Subscriber growth of any amount is obviously good, but the Times’ digital-only subscriber growth rate did continue to decelerate in the third quarter, having slowed from 50% year-over-year growth in Q2 2020 to 26% year-over-year growth in Q2 2021 easing further to 25% year-over-year growth in Q3 2021. That may be why the Times made a big deal about the international digital subscriber milestone, to show it is having success fishing in international waters.
The Times’ total subscription revenue rose by 14% year over year to reach $342.6 million, and most of that money came from digital-only subscription revenue, which increased by 28% year over year to $198.6 million. Conversely, print subscription revenue dropped by 1% year over year to $144.0 million.
Digital dominates the Times’ advertising business as well. Digital ad revenue increased by 40% year over year to reach $67.0 million and represent 60% of the company’s overall ad revenue. The remaining 40% came from print, which recovered by 39% compared to Q3 2020 but came in 25% short of the Q3 2019 mark. — Tim Peterson
What we’ve heard
“We didn’t think we would have to do this because we thought we’d be done before this happened.”— Sarah Kobos, senior photo editor at Wirecutter and interim vice-chair on the bargaining committee at Wirecutter Union, on the group’s Black Friday walkout threat
Complex Networks’ return to in-person events
This past weekend, Complex Networks returned to hosting its flagship event, ComplexCon, in person in Long Beach, California. The annual festival of hype featured the expected COVID-era changes — a mask mandate and requisite health screening — but ComplexCon’s fifth edition also resembled much of its pre-pandemic versions of the so-called “cultural Super Bowl.”
Digiday attended ComplexCon to document how it has and hasn’t changed and how some attendees felt about being back at an in-person event that attracts thousands of people. — Tim Peterson
Numbers to know
0 (net zero): Hearst moves to a new policy for paying its freelancers where the media company will now pay immediately when billed rather than waiting 30 days or longer.
40%: The percentage share of traffic on Facebook went to pages with content that was plagiarized or recycled in 2018.
300: The number of employees in the Hearst Magazine division — which has a total of 550 employees — who have signed a petition protesting a return to office starting Nov. 15.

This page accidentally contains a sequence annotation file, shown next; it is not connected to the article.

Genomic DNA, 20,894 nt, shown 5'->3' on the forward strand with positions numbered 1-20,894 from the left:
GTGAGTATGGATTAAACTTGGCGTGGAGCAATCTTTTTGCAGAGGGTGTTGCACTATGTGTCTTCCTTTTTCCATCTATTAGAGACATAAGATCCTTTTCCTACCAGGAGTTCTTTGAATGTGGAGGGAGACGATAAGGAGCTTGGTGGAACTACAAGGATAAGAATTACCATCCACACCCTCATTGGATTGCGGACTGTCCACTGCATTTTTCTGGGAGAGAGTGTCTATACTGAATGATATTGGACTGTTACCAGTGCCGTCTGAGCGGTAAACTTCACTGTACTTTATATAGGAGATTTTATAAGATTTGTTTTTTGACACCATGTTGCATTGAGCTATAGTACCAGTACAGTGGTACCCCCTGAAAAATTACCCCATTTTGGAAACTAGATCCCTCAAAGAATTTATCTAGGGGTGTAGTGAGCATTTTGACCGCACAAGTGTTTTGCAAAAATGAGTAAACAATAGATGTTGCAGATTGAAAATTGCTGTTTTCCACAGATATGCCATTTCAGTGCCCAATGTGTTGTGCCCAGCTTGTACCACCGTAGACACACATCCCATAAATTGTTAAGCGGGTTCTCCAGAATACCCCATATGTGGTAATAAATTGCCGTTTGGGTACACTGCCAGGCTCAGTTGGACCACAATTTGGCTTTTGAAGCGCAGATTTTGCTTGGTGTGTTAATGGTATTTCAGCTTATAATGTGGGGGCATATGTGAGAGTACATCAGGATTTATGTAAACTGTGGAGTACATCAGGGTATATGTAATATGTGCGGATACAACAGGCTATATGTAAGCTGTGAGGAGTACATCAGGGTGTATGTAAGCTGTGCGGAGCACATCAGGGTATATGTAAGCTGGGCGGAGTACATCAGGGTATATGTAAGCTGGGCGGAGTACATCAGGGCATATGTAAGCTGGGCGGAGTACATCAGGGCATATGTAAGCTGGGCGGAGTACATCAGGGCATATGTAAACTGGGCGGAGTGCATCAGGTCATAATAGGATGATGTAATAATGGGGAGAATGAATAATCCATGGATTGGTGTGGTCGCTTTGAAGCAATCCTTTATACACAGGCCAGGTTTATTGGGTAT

$135.2 billion: The amount of money Google, Facebook, and Amazon will make from the total $211.2 billion spent on digital ad spending in the U.S. this year. This is about 64%, which is on par with the companies’ total 2020 share.
3 questions with with Turner Sports’ Yang Adija
At the beginning of this year, Yang Adija moved into his current position as the svp of digital league business operations, growth and innovation at Turner Sports, where he began leading the charge on NFT and blockchain innovation at the company. The space was just emerging, and a big portion of the task was getting audiences familiarized enough with this new digital frontier that they would spend their time and money on the media company’s experimentations on the blockchain.
Luckily for Adija’s team, sports fans have been particularly good NFT customers and adopters of early blockchain technology, like cryptocurrencies. A Morning Consult survey of 1,492 adult sports fans in the U.S. conducted in September found that 47% of respondents said they are familiar with cryptocurrency while 27% said they currently own some.
In the conversation below, Adija discusses what the first year of fervent blockchain experimentation has taught him and his team at Turner Sports as well as how those lessons are carrying forward in 2022. — Kayleigh Barber
The interview has been lightly edited and condensed for clarity.
What do you feel like you learned after nearly a year in this role and focusing on the blockchain with a new degree of purpose?
One of the biggest things that we’ve learned is that the community is extremely important and NFTs are a really great way of enabling, empowering and engaging that community. We’re also trying to grow out from our core NFT community to our wider sports community by building an experience that’s intuitive to them [and] that’s not just leading with the technology, but leading with the use case of what our consumers want.
What is your strategy for getting sports fans who aren’t already interested in the blockchain or aren’t actively buying NFTs and cryptocurrencies interested in what Turner Sports and Bleacher Report are doing in this space?
A lot of the conversations I’ve heard have always been on making that [user experience] much smoother and making that onboarding experience of the wallet and everything else [easy]. I agree that, in order for us to get mass adoption, it has to be easy, but I don’t know that that is the biggest problem that we have. I can make something easy to use, but if you get there and don’t see value in it, [customers] aren’t going to be interested. What I want to make sure is that what we’re building inside is something that the user finds value in and the strength of NFTs is the community and that aligns incentives for people to come in. The UX and the onboarding experience can be solved and we will solve that once we know that this is a place that people want to be.
Have you been growing your team, and more importantly, are you being given the money to grow your budget and invest in further development next year?
The company has given the sort of focus and investment necessary to move forward. We started out with a very small team, less than a handful, and the fortunate thing about being at an innovative company like Turner Sports and B/R is that you have a lot of talent that may not be directly on the team that was interested in helping to assist in moving things forward. Now that we are looking to really grow this out, and in a more sustainable way, we are building out our team and really looking to pull in expertise in the space that allows us to compete with the others that are out there. So we are investing internally in our projects, and we are also partnering with others externally to make sure that we are growing at the pace that we would like to.